Tag Archives: cooking

Battle Hymn of The Goat Father, Part 2

5 Dec

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KITCHENS WE LOVE

21 Nov

Pan on the stove and vegetables in a basket on the floor, a quiet moment before the action starts


And so begins the regular photo feature celebrating enticing, evocative–occasionally provocative–kitchens we think are worth your consideration. These are not the showcase make-over kitchens, the museum pieces, or food mausoleums that the editors of glossy shelter porn mags fixate upon, these are working spaces where good food gets made by serious cooks, they are also hallowed ground where table fellowship (and once in a while, love) is made. So feel free to comment, and/or submit your own photos.

Butchery Is Childsplay

8 Aug

Whether it’s continuing education classes, or competitions at food events, evidence of a growing interest in the nearly-lost art of animal butchery is all around us. Leave it to the folks at Schleich, the same forward-thinking German toy designers who brought us the Smurfs, to anticipate a child’s curiosity in the burgeoning trend.

And leave it to the crack team of investigative reporters here at stuntfoodways.com to secure the first images of this secret new toy line. Made from the same highly detailed, quality casting that has made the toy line a favorite of deep-pocketed parents the world over, a new line, Primal Cuts, now offers kids a toy with all the classic primal cuts clearly delineated on the hide of a cow, pig and sheep.

Cow with beef primal cuts chart

Pig with pork primal cuts chart
mutton with chart

The line (rumored to be expanding to lamb, chickens, ducks, turkeys, rabbits, goats and possibly a horse) encourages kids to identify the source of those cuts of meat they eat every day (below right).Ooh, now there's a hard one lad, where does that Newport steak come from?

The new toy line allows kids to identify and locate the cuts of meat they eat everyday

An ambitious youngster can even use the clearly marked charts to memorize each cut (left).

Each toy comes with its own primal cut chart so kids can study and memorize every cut right down to the brisket

We at Stunt Foodways cheer the progressive thinking of the good folks in Schwäbisch Gmünd who are working to make learning about the harvesting and butchery of animal protein fun. High quality cuts of meat have always been enjoyable; now, with the new Primal Cuts line of domesticated animals, meat can also be a game.

Of course, not everybody approves of the new line. British television personality, celebrity pin-up and Peta activist Jodie Marsh has responded to the new Primal Cuts toy line by (apparently) tattooing her naked body with a primal cuts chart. This dedicated act of protest was, in all likelihood, undertaken before elective surgery to greatly increase the size of her breasts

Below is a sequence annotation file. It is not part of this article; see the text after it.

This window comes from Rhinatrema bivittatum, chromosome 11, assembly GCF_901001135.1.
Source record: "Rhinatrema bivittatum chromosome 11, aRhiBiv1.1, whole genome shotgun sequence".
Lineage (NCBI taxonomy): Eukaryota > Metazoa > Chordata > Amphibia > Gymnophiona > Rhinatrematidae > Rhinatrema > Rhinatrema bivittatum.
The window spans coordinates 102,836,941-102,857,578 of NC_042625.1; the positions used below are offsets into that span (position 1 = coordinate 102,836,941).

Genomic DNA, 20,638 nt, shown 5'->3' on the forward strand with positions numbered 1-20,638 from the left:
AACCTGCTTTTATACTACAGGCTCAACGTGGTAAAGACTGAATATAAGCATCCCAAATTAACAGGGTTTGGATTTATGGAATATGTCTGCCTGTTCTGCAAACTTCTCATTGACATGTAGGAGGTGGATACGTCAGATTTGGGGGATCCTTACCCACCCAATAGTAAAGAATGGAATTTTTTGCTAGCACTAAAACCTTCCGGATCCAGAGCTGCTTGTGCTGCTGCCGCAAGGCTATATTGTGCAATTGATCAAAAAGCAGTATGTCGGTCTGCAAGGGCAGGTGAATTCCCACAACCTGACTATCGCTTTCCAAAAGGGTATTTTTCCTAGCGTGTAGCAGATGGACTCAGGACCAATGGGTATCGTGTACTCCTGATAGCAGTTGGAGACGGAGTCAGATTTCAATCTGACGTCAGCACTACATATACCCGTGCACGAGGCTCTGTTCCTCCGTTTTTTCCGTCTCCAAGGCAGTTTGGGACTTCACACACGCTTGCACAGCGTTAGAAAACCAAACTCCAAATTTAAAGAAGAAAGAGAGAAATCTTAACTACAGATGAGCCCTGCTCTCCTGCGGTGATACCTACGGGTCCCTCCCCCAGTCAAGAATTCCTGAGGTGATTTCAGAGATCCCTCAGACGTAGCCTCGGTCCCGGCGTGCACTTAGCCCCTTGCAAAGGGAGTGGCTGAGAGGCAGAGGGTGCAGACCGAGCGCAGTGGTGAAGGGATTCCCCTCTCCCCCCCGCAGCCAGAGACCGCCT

Peta activist Jodie Marsh tattoos entire body with primal cut chart to protest German toy manufacturer's new line

At press time neither Jodie Marsh nor her representative at Intrigue Management could be reached for comment, though Marsh, has been outspoken in support of the rights of food animals including chicken in the past.

It’s a big world full of people.

Cooking With Cobblestones, The Stone Soup of the New Millenium

30 Mar
Rooster in grass.

Rooster in grass.

It’s been going around town that a brick is no longer necessary if you intend to smother a chicken. Now, I’m a big fan of The Broke and Chic Project, but even colleagues who share a deep respect for one another have to disagree occasionally. Most any kind of orthodoxy makes me itch. I don’t believe this because fathers and mothers of the tradition say you must (here, thinking Prudhomme and Claiborne) you can’t smother a chicken (or pork chops, for that matter) without pressing the meat to the bottom of the skillet thereby maximizing thermal contact.

It is my considered belief that the entire recipe starts with brick selection. I have been heard to declare that each chicken smothered ha an ideal brick.  To much brick and all the desired moisture is pressed from the bird and evaporates from the pan in the early stages of cooking, if your brick’s too little?…

potholes are almost as good as municipal building sites for sourcing your smothering brick.Destined to be hastily smothered by sticky blacktop, liberation is a duty, not a crime. I have used clay bricks, but prefer granite cobbles. The best smothering cobbles are found art. This morning I passed this pothole, yanked the car to the side of the road, slapped on the hazards and poked around the crater